Update (May 29) – According to a report by Khaosod English, Thai army chief Udomdet Sitabutr has now indeed charged Thaksin with lese majeste for allegedly “defaming the monarchy” in an unspecified recent interview with a South Korean news agency.
In one of the interviews, Thaksin accused “traditional elites” and privy councillors (who are not protected by the lese majeste law) of masterminding the coup last May against the elected government of his sister Yingluck.
Lese majeste carries a maximum penalty of 15 years in prison. An aide of the army chief, however, conceded that seeking Thaksin’s extradition would be “difficult”.
Here’s our earlier report:
Following an interview Thaksin Shinawatra gave a Korean media outlet in Seoul last Wednesday, the former prime minister (2001-2006) had his Thai passports revoked and may face charges of insulting the monarchy (lese majeste), defamation, and violating the Computer Crimes Act.
The Bangkok Post reports:
Police believed one of his media interviews recently violated the lese majeste law, as well as other criminal and computer crime laws.
In one of the interviews, the Bangkok Post reported earlier, Thaksin Shinawatra claimed that privy councillors had “worked behind the scenes” in supporting the anti-government protests in late 2013 and 2014 that culminated in a coup against the elected government of his younger sister Yingluck in May last year.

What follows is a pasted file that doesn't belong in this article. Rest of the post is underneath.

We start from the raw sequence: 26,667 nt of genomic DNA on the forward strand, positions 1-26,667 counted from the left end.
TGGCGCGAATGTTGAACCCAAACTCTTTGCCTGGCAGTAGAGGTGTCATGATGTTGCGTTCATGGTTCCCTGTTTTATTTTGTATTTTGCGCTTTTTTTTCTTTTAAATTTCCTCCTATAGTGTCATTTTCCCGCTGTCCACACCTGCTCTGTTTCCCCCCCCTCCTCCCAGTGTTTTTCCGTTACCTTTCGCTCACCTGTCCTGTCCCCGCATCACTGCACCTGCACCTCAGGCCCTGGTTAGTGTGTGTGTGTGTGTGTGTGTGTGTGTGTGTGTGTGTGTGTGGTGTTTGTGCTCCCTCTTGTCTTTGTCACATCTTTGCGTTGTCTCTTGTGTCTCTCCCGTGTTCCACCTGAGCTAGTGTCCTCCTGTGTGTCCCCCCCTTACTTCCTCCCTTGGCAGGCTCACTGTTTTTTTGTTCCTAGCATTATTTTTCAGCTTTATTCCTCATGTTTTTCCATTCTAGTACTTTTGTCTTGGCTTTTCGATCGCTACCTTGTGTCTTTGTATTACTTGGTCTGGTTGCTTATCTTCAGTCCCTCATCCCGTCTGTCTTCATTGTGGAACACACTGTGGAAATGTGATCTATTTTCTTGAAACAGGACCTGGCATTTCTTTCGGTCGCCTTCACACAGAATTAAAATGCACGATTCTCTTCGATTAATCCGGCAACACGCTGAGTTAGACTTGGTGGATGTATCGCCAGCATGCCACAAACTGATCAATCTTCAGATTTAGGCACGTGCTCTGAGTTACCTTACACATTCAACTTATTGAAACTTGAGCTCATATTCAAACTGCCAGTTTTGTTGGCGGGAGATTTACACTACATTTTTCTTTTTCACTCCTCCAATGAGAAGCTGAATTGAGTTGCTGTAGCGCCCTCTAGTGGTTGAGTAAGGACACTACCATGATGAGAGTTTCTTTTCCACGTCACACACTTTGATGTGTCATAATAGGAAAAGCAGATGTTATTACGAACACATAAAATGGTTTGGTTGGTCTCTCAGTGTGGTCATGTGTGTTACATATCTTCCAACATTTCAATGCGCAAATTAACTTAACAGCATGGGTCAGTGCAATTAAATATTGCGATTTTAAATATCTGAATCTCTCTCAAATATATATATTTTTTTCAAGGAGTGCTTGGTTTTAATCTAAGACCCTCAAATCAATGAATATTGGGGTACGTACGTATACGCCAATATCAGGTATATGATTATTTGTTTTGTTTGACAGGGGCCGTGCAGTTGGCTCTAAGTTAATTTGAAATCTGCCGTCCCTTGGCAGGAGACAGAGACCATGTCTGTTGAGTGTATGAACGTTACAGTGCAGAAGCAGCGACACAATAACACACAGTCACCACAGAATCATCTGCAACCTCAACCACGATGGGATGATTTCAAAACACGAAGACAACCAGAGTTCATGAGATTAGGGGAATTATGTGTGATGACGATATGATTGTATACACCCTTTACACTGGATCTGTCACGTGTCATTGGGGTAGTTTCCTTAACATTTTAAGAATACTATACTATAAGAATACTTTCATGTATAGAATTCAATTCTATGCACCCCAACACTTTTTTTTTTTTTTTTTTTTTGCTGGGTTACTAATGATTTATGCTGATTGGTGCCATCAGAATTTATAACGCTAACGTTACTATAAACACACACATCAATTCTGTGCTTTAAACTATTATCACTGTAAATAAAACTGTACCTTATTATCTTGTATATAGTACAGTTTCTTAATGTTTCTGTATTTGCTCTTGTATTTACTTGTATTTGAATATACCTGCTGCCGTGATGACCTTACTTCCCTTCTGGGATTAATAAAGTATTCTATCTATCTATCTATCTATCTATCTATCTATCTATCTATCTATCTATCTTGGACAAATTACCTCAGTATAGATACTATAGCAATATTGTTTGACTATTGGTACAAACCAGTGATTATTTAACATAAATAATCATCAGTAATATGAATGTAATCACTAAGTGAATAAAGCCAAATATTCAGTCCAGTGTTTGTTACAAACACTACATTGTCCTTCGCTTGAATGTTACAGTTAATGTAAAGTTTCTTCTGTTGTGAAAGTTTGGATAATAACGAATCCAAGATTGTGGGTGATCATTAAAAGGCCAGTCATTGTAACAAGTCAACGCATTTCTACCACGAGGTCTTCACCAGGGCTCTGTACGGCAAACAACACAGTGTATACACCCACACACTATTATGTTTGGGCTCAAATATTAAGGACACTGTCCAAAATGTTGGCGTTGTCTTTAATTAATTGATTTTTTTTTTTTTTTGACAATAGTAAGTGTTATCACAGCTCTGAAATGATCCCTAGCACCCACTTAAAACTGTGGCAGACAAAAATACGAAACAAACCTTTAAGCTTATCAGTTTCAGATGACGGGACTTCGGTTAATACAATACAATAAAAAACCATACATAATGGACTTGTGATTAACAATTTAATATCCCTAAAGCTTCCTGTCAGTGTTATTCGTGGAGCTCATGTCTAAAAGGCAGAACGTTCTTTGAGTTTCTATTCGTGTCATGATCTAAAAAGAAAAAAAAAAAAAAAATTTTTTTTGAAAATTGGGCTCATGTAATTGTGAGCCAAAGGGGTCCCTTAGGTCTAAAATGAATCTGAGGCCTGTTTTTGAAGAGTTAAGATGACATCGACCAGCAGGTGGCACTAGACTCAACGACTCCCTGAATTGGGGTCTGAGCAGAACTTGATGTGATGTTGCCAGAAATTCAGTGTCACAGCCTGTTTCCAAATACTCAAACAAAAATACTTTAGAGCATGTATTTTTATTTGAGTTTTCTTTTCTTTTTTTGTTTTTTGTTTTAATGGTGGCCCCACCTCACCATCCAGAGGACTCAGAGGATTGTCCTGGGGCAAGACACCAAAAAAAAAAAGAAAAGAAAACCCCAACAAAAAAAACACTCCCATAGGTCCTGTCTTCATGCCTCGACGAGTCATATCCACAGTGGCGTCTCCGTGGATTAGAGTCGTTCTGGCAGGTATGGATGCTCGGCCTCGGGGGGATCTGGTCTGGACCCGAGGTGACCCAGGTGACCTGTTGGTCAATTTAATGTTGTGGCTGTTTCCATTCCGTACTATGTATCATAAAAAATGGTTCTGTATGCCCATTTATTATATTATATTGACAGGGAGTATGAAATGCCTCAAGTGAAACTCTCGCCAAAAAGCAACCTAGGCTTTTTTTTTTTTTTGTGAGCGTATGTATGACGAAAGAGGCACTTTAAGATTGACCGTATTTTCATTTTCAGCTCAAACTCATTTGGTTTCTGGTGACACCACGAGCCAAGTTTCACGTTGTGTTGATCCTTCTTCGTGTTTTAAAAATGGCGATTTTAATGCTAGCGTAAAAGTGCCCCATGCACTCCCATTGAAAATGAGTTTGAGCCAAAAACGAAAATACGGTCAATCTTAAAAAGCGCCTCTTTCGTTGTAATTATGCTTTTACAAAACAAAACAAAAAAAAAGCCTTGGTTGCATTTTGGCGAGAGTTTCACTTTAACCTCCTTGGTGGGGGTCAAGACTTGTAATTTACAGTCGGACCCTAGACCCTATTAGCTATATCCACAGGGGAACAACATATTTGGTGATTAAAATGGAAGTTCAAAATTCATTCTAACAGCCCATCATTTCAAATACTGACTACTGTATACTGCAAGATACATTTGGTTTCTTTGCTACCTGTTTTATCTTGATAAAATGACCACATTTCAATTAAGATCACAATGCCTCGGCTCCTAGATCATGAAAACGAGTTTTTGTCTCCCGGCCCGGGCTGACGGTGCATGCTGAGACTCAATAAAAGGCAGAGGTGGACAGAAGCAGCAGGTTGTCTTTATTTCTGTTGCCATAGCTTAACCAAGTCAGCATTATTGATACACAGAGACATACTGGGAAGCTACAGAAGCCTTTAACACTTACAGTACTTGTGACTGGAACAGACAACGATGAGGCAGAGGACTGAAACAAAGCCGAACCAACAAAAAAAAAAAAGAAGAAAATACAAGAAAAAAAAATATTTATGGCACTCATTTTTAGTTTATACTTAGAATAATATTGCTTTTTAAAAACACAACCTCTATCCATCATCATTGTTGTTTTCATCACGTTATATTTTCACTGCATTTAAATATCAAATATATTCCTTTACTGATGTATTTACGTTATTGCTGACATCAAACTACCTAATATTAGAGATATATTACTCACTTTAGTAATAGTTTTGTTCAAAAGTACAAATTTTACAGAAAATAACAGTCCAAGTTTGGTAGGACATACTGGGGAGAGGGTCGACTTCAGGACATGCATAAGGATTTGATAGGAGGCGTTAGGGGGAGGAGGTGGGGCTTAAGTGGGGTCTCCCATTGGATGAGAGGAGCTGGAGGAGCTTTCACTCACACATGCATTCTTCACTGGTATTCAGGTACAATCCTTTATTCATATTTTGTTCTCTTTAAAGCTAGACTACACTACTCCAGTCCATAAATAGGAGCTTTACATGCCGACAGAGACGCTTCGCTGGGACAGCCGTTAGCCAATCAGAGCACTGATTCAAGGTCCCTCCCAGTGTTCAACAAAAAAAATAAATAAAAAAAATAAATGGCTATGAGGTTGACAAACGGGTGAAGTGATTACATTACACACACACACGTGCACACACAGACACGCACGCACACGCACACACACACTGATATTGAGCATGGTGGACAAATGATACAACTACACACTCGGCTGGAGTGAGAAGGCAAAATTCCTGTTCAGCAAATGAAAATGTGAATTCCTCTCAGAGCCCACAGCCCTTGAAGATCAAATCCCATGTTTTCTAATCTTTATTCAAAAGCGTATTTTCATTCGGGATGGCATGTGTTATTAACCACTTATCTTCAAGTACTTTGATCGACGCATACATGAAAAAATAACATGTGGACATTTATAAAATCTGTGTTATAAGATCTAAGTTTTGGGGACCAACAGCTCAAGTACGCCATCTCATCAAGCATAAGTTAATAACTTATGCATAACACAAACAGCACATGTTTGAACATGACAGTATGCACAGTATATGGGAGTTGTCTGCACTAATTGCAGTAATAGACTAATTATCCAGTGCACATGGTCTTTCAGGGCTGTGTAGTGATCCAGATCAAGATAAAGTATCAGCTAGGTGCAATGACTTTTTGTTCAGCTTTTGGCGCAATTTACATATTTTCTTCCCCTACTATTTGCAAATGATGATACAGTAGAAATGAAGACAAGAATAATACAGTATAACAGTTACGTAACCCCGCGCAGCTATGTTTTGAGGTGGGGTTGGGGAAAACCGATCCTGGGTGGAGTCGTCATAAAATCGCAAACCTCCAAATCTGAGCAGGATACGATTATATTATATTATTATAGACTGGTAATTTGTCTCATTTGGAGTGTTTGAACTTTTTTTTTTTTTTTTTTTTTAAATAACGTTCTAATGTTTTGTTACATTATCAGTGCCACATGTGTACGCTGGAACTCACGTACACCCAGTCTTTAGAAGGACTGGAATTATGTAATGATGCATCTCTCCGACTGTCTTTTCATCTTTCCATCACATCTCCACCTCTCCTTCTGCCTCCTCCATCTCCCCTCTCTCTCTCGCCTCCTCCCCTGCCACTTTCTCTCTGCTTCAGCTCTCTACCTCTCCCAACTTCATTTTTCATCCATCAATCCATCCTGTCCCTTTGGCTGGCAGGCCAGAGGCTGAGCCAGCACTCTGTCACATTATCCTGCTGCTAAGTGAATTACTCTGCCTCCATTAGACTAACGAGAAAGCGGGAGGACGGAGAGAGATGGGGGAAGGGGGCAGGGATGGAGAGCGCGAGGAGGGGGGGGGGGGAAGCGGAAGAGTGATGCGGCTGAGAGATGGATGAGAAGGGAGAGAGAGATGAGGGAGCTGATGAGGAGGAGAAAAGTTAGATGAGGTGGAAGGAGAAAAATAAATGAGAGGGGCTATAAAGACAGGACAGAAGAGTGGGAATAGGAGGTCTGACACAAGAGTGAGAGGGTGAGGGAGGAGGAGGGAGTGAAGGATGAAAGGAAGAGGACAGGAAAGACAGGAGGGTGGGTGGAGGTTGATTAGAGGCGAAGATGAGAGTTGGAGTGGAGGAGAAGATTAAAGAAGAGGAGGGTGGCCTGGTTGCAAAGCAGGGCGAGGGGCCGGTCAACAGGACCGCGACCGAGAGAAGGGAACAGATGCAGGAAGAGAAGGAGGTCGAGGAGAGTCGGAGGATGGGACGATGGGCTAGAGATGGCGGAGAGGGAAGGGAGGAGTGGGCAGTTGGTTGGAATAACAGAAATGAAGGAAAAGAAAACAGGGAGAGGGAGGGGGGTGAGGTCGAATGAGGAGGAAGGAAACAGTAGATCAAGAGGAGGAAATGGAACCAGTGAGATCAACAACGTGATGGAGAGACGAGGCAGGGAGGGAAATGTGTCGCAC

Thaksin reportedly told Choson Media in Seoul:
The armed forces listen to privy counsellors. When they did not want us to stay in power, they ordered Suthep (Thaugsuban) to come out and ordered the armed forces to help (Suthep).
Thaksin’s passports were previously revoked by the Abhisit Vejjajiva government in 2009, but reinstated to him when his sister Yingluck became prime minister and formed a government in 2011. Same as her brother in 2006, she was later ousted by a military coup.
In 2008, Thaksin was sentenced in absentia to two years in jail for alleged abuse of power and has since lived in self-imposed exile. Thaksin and his supporters have insisted the verdict was “politically motivated”.
Thaksin has homes in Dubai, Hong Kong, and London, and is reportedly also a citizen and passport-holder of Montenegro.